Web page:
and web-based discussion platforms. Twisted is also planning to deprecate NNTP
support and pynnt hasn’t seen any
activity since 2014. This is a good indicator that the public interest in
NNTP support is declining.
The nntplib tests have been the cause of additional work in the recent
past. Python only contains client side of NNTP. The tests connect to
external news server. The servers are sometimes unavailble, too slow, or do
not work correctly over IPv6. The situation causes flaky test runs on
The crypt module implements
password hashing based on crypt(3) function from libcrypt or libxcrypt on Unix-like platform. The algorithms are mostly old, of poor
quality and insecure. Users are discouraged to use them.
The module is not available on Windows. Cross-platform application need
an alternative implementation any way.
Only DES encryption is guarenteed to be available. DES has an extremely
limited key space of 2**56.
MD5, salted SHA256, salted SHA512, and Blowfish are optional extension.
SSHA256 and SSHA512 are glibc extensions. Blowfish (bcrypt) is the only
algorithm that is still secure. However it’s in glibc and therefore not
commonly available on Linux.
Depending on the platform, the crypt module is not thread safe. Only
implementations with crypt_r(3) are thread safe.
The module was never useful to interact with system user and password
databases. On BSD, macOS, and Linux, all user authentication and
password modification operations must go through PAM (pluggable
authentication module), see spwd deprecation.
The nis module provides
NIS/YP support. Network Information Service / Yellow Pages is an old and
deprecated directory service protocol developed by Sun Microsystems. It’s
designed successor NIS+ from 1992 never took off. For a long time, libc’s
Name Service Switch, LDAP, and Kerberos/GSSAPI are considered a more powerful
and more secure replacement of NIS.
The spwd module provides
direct access to Unix shadow password database using non-standard APIs.
In general it’s a bad idea to use the spwd. The spwd circumvents system
security policies, it does not use the PAM stack, and is only compatible
with local user accounts, because it ignores NSS. The use of the spwd
module for access control must be consider a security bug, as it bypasses
PAM’s access control.
Further more the spwd module uses the shadow(3) APIs.
Functions like getspnam(3) access the /etc/shadow file directly. This
is dangerous and even forbidden for confined services on systems with a
security engine like SELinux or AppArmor.
The msilib package is a
Windows-only package. It supports the creation of Microsoft Installers (MSI).
The package also exposes additional APIs to create cabinet files (CAB). The
module is used to facilitate distutils to create MSI installers with bdist_msi command. In the past it was used to create CPython’s official
Windows installer, too.
Microsoft is slowly moving away from MSI in favor of Windows 10 Apps (AppX)
as new deployment model .
The parser module provides
an interface to Python’s internal parser and byte-code compiler. The stdlib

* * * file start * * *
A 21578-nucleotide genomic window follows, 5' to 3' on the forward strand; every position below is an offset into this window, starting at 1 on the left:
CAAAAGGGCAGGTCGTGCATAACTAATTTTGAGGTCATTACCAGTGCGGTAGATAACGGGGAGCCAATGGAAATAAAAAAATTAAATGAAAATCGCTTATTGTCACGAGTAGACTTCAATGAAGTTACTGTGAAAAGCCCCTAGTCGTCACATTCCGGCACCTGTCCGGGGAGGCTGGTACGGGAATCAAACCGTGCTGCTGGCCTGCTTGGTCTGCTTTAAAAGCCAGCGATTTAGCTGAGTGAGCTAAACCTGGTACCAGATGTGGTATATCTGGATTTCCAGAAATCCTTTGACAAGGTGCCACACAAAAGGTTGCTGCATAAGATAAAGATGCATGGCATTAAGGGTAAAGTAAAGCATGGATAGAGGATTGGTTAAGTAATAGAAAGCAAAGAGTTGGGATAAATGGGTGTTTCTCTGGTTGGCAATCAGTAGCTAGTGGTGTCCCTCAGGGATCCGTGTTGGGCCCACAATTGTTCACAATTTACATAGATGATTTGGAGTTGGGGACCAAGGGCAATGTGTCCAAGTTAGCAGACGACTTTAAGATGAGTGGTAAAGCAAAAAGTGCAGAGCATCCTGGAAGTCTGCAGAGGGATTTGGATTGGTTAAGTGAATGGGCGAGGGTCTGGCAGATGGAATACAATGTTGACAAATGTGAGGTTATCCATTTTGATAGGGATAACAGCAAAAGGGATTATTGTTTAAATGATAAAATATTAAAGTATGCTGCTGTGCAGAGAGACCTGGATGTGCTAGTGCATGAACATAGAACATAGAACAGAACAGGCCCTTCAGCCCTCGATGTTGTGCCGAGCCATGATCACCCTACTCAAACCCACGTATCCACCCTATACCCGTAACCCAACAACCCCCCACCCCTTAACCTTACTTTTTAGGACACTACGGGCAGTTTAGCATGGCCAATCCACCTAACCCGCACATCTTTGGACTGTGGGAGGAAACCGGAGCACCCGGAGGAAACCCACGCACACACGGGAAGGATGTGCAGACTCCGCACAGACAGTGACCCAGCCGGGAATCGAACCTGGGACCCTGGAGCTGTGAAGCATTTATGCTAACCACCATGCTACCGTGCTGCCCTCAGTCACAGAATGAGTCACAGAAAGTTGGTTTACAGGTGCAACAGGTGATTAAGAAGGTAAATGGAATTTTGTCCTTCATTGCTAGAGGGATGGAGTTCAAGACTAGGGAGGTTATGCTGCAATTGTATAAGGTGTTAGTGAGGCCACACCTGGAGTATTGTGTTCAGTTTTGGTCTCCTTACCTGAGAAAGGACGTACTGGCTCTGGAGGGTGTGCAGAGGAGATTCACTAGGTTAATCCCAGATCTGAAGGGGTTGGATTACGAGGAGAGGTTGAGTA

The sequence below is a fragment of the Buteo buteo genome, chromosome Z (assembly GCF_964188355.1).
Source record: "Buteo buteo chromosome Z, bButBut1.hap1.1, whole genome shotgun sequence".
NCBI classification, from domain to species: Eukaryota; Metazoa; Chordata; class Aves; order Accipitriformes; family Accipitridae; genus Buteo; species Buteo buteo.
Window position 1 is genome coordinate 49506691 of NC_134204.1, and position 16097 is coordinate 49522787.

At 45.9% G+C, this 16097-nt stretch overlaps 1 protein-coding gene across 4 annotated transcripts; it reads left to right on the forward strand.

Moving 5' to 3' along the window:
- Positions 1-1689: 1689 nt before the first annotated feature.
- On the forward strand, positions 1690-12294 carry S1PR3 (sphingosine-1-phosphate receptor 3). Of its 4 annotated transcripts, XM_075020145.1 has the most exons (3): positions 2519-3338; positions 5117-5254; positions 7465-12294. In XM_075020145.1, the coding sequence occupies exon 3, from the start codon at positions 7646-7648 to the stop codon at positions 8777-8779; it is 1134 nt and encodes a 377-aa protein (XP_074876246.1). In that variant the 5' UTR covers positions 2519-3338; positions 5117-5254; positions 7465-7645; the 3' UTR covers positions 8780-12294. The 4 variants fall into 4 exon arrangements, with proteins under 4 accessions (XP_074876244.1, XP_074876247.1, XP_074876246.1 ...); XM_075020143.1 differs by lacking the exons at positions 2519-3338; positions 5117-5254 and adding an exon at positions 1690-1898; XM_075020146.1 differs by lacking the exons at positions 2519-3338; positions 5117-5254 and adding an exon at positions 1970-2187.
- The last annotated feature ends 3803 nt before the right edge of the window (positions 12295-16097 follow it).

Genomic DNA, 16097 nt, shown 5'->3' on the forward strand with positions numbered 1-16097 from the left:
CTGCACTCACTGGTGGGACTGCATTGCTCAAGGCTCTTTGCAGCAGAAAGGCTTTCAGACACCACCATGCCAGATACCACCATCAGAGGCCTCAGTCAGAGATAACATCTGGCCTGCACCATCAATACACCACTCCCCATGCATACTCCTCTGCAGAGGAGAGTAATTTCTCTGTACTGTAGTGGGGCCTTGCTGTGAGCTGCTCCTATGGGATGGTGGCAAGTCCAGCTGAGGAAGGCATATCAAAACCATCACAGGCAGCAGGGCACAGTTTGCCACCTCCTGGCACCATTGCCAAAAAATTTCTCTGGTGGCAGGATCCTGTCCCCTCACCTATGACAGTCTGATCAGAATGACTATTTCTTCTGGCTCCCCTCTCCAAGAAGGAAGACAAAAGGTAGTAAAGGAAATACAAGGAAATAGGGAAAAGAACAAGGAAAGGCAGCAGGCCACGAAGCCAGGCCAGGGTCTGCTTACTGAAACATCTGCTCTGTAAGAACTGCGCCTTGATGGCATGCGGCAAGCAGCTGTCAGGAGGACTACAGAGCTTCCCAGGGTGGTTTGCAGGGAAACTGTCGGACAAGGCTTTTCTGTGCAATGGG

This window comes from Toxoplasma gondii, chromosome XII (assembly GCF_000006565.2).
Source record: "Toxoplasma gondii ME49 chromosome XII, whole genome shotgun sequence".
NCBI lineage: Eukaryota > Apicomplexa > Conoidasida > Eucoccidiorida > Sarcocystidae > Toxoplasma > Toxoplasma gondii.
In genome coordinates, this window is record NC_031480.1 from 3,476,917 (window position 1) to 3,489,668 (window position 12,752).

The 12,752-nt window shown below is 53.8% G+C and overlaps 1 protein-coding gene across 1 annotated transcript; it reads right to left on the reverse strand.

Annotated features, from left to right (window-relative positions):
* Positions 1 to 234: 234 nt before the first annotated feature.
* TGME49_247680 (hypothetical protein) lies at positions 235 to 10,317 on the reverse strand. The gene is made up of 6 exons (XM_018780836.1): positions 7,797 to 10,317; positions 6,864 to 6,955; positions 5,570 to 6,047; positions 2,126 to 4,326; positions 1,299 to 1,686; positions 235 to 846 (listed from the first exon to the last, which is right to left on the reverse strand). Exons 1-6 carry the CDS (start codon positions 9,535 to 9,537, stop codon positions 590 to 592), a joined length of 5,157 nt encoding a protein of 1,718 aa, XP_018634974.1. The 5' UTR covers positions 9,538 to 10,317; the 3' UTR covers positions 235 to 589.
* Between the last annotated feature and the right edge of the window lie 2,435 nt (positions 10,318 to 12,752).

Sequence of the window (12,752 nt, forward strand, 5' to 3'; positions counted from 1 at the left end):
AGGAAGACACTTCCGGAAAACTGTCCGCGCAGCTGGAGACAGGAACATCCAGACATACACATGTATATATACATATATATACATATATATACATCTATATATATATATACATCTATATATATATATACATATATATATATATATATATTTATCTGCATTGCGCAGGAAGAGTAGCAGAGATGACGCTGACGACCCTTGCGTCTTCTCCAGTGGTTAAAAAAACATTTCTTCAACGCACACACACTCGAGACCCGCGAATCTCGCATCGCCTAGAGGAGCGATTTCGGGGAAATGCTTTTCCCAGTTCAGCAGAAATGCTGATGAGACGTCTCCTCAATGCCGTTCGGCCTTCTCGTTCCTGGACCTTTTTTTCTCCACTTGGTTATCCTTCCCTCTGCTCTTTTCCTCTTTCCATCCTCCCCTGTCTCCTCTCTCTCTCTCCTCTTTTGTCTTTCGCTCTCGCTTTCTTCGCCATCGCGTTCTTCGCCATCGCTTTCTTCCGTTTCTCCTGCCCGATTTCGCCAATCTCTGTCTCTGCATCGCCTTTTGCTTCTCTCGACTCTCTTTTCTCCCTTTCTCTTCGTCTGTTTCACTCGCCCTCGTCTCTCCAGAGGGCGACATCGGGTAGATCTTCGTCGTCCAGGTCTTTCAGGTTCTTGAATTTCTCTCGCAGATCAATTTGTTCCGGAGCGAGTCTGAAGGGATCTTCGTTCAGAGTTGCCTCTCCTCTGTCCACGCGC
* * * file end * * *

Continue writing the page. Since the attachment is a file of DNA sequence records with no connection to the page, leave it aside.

has superior ways to interact with the parse tree. From Python 2.5 onward,
it’s much more convenient to cut in at the Abstract Syntax Tree (AST)
generation and compilation stage.
The parser module causes additional work. It’s C code that must be
kept in sync with any change to Python’s grammar and internal parser.
Pablo wants to remove the parser module and promote lib2to3’s pgen2 instead .
Most importantly the presence of the parser module makes it harder to
switch to something more powerful than a LL(1) parser . Since the parser module is documented as deprecated since Python 2.5 and a new
parsing technology is planned for 3.9, the parser module is scheduled for
removal in 3.9.
The pipes module provides
helpers to pipe the input of one command into the output of another command.
The module is built on top of os.popen. Users are encouraged to use
the subprocess module instead.
The fpectl module was
never built by default, its usage was discouraged and considered dangerous.
It also required a configure flag that caused an ABI incompatibility. The
module was removed in 3.7 by Nathaniel J. Smith in bpo-29137.
C extension + CAPI
Has a designated expert
Some modules were originally proposed for deprecation.
The colorsys module
defines color conversion functions between RGB, YIQ, HSL, and HSV coordinate
Walter Dörwald, Petr Viktorin, and others requested to keep colorsys. The
module is useful to convert CSS colors between coordinate systems. The
implementation is simple, mature, and does not impose maintenance overhead
on core development.
The PyPI packages colormath, colour, and colorspacious provide more and
advanced features. The Pillow library is better suited to transform images
between color systems.
The fileinput module
implements a helpers to iterate over a list of files from sys.argv. The
module predates the optparser and argparser module. The same functionality
can be implemented with the argparser module.
Several core developers expressed their interest to keep the module in the
standard library, as it is handy for quick scripts.
The wave module provides
support for the WAV sound format.
The module is not deprecated, because The WAV format is still relevant these
days. The wave module is also used in education, e.g. to show kids how
to make noise with a computer.
The module uses one simple function from the audioop module to perform
byte swapping between little and big endian formats. Before 24 bit WAV
support was added, byte swap used to be implemented with the array
module. To remove wave‘s dependency on the audioop, the byte swap
function could be either be moved to another module (e.g. operator) or
the array module could gain support for 24 bit (3 byte) arrays.
pure Python (depends on byteswap from audioop C extension)